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Shiva Station
Jai Uttal
Shiva Station
Genres: Dance & Electronic, World Music, Jazz, New Age
  •  Track Listings (11) - Disc #1

Respected dotar player and chant master Jai Uttal proves once again you don't need a highly self-conscious message or calculated vigilance to successfully mix music of East and West. Uttal approaches his unique blend of ja...  more »


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CD Details

All Artists: Jai Uttal
Title: Shiva Station
Members Wishing: 1
Total Copies: 0
Label: Triloka
Release Date: 8/19/1997
Genres: Dance & Electronic, World Music, Jazz, New Age
Styles: Ambient, Jazz Fusion
Number of Discs: 1
SwapaCD Credits: 1
UPC: 731453491120


Album Description
Respected dotar player and chant master Jai Uttal proves once again you don't need a highly self-conscious message or calculated vigilance to successfully mix music of East and West. Uttal approaches his unique blend of jazz, Indian, and world music just as any experienced musician long familiar with his instrument would: as a jam session meant to spin a groove or draw on inspiration rather than highlight a single genius. Shiva Station is a testament to this refreshing approach, somehow mixing a laid-back Miles-style horn with a smooth-jazz dotar, somehow slipping a wah-wah pedal into a reggae-doused groove, somehow laying the rock and funk under ancient Indian chant. All this with a dash of banjo, trombone, and violin and the styles cook up a stew surprisingly tasty. Uttal's secret? It may be that he approaches music without apologizing for being Western while allowing inspiration from the East to flow through him authentically. He locks into the Indian tradition in the name of musical spirituality rather than a star's ego and the effect is mesmerizing. His backing band, the Pagan Love Orchestra, reflects this understated aura as well. It features some of the finest musicians from America and beyond in collaborative, eclectic jamming--most notably on "Malkouns" and "Bhajore"--that will blow you away.

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Member CD Reviews

Dennis C. from LOCKPORT, NY
Reviewed on 4/1/2011...
Shiva Station follows Uttal's hypnotic, ethereal stle, but add a twist of the Islands! I wanted to use this work with my at home yoga practice, but found it a little distracting at first. You have to admit the title is disarming, and the music it really good in its own right. However, for my purpose, I prefer Uttal's Music for Yoga and Other Delights. I recommend this CD to all of Jai's fans.

CD Reviews

Utterly Uttal
James HS | Tennessee | 05/25/2005
(5 out of 5 stars)

"Jai Uttal's music is very predictable. You always know you'll get something good. But no one track I've ever heard has been exactly the same as one I've heard before.

He shows his spirituality and musicianship consistently. But nothing really gets in the way of the listening experience. It's not that easy to make something simple and easy to listen to out of something that, compared with most modern music, is quite complicated.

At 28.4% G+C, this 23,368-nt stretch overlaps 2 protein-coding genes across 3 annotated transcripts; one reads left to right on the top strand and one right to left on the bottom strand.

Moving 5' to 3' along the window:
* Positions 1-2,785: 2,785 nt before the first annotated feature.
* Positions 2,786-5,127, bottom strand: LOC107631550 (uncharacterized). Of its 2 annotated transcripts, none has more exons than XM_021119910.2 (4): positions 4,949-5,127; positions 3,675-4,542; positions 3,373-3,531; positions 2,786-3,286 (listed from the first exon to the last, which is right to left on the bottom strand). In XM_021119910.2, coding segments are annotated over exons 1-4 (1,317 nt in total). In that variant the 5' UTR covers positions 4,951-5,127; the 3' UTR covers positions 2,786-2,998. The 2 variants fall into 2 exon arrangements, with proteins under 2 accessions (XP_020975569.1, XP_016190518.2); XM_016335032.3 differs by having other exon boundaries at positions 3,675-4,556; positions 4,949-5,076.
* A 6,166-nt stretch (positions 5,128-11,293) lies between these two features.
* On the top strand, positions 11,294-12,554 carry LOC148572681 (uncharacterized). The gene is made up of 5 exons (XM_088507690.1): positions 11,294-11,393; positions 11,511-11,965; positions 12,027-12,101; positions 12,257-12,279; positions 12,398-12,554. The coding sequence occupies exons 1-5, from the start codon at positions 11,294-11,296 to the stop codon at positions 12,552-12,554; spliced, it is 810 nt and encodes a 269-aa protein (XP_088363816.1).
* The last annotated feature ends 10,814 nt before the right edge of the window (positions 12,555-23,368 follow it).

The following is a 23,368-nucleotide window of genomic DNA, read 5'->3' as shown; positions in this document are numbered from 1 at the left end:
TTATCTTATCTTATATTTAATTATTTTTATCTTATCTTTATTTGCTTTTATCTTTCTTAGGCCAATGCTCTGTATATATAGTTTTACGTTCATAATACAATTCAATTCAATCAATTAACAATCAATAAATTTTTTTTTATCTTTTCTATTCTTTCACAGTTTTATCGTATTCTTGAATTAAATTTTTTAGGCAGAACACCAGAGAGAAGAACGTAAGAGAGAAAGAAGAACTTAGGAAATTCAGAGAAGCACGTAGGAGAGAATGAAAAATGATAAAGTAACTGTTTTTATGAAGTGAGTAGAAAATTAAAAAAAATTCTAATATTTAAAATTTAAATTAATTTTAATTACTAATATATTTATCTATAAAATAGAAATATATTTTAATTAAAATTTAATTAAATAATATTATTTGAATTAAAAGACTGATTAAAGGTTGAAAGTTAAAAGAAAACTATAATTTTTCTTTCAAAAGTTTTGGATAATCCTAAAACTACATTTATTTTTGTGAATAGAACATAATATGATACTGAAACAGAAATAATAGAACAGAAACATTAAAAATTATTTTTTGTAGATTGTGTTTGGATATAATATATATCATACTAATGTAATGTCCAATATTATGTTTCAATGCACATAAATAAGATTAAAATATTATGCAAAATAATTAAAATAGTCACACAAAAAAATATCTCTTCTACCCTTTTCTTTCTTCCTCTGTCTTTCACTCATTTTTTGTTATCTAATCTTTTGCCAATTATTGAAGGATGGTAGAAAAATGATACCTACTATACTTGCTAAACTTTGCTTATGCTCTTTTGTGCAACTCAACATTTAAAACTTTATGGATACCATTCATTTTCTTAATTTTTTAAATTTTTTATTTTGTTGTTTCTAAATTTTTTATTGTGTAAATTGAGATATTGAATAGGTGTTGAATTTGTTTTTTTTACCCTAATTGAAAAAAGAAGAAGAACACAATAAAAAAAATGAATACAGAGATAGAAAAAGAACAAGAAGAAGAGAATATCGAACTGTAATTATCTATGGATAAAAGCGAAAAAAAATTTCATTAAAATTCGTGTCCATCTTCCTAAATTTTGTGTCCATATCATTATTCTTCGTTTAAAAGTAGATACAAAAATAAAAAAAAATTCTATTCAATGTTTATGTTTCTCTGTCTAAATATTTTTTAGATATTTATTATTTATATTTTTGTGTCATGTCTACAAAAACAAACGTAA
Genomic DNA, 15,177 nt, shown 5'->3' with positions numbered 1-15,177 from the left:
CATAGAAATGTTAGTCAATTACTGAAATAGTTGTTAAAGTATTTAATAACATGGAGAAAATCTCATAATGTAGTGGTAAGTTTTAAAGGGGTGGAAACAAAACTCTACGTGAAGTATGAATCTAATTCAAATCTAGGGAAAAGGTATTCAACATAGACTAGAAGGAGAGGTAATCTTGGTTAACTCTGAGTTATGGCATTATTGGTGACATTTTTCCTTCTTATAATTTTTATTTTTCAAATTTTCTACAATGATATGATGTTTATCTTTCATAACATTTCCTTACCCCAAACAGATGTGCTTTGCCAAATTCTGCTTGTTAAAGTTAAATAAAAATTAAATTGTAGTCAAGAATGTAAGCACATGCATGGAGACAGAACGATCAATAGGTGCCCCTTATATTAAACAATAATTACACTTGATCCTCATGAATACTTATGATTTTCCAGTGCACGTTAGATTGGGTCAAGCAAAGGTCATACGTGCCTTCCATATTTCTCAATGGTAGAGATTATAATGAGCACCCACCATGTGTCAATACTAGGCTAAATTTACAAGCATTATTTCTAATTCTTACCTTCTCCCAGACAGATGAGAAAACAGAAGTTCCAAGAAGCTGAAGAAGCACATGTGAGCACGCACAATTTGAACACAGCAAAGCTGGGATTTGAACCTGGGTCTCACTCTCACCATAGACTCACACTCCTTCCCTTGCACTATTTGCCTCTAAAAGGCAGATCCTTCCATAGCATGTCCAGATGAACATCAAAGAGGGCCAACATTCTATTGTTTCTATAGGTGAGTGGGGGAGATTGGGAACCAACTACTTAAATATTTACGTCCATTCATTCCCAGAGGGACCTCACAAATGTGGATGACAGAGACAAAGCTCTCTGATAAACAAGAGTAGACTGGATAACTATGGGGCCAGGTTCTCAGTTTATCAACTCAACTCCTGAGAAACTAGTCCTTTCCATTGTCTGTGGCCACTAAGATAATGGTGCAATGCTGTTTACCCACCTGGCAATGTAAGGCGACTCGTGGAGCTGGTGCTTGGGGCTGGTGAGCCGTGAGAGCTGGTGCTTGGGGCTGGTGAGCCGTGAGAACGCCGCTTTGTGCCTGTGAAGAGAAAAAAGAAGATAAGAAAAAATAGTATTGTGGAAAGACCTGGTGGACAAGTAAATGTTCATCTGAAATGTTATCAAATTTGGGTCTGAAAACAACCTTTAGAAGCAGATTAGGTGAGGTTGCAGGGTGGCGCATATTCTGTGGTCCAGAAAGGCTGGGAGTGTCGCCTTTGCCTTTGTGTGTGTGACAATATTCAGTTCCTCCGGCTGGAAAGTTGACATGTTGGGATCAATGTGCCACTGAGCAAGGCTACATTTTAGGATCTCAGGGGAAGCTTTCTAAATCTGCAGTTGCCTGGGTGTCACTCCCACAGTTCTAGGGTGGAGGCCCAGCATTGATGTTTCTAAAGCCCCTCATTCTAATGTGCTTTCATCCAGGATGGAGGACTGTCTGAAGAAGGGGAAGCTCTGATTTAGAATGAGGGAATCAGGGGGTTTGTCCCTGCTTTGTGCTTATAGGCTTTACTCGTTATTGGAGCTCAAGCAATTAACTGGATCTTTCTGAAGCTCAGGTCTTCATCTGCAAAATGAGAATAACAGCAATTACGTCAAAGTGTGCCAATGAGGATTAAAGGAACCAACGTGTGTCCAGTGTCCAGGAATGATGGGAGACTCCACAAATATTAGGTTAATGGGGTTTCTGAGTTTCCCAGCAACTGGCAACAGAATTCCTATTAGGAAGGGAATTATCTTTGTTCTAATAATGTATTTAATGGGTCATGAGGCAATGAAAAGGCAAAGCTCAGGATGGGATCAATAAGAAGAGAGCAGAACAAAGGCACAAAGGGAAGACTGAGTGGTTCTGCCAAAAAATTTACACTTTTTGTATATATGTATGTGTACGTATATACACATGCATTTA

There are three kinds of people who listen to Jai Uttal:
1: Those who are into his kind of spirituality.
2: Those who are into the music.
3: Those who are all the above.
4: Those who just want musical wallpaper.

It doesn't really matter whether you're a 1, 2 or 3. With Jai Uttal, it's easy: just dig it. If you're a 4, fine ... but be prepared to turn into at least a 2.

Some of his albums fall more easily into spirituality than the others - for example, "Music for yoga and other joys" - but Shiva Station is indisputably best for listeners in zone three.

I've listened to a handful of his albums, and got the desire to buy them too.

I disagree with the suggestion that he's taken Indian music and corrupted it into Reggae. That could only come from listening to a small part of only one track. What he's done is carved one more step in his path.

The hand of co-producer and guru Bill Laswell is evident more on some tracks than others, but that's the way he does it. And although Jai plays most of the instruments himself, there are more than a handful of others involved. The music is quite loosely hung together; at times it's almost improvisational. There are obvious Indian elements. Some of the lyrics will go over the heads of purely English speakers, but the whole image of the music isn't diminished by that. It includes elements of more than one genre, dipping into singer-songwriter (Corner is Sting-ish), modern Afro-pop (Jaya Jagadambe), Reggae (Shiva Station), and an almost bluegrass tinge (e.g. Bhajore). You'll no doubt spot more, and several in one track.

All together, the end result is an album that can reach mainstream musophiles more than any of his other releases, but it doesn't trade quality for appeal.

So if you haven't heard him before, and want to try out his music, this is probably the best first album you could choose. An utterly Uttal album."
East meets Jazz
Sarah J. Broda | Wisconsin | 12/18/2005
(5 out of 5 stars)

"I bought this CD for Yoga practice because I am a fan of Jai's music. I was pleasantly surprised by the jazz sounds on this disc. I enjoy listening to Yoga music as well as jazz and when I listen to this CD, I get the best of both worlds. My two favorites on this disc are Guru Brahma and Shiva Station. Just a pleasure to listen to!"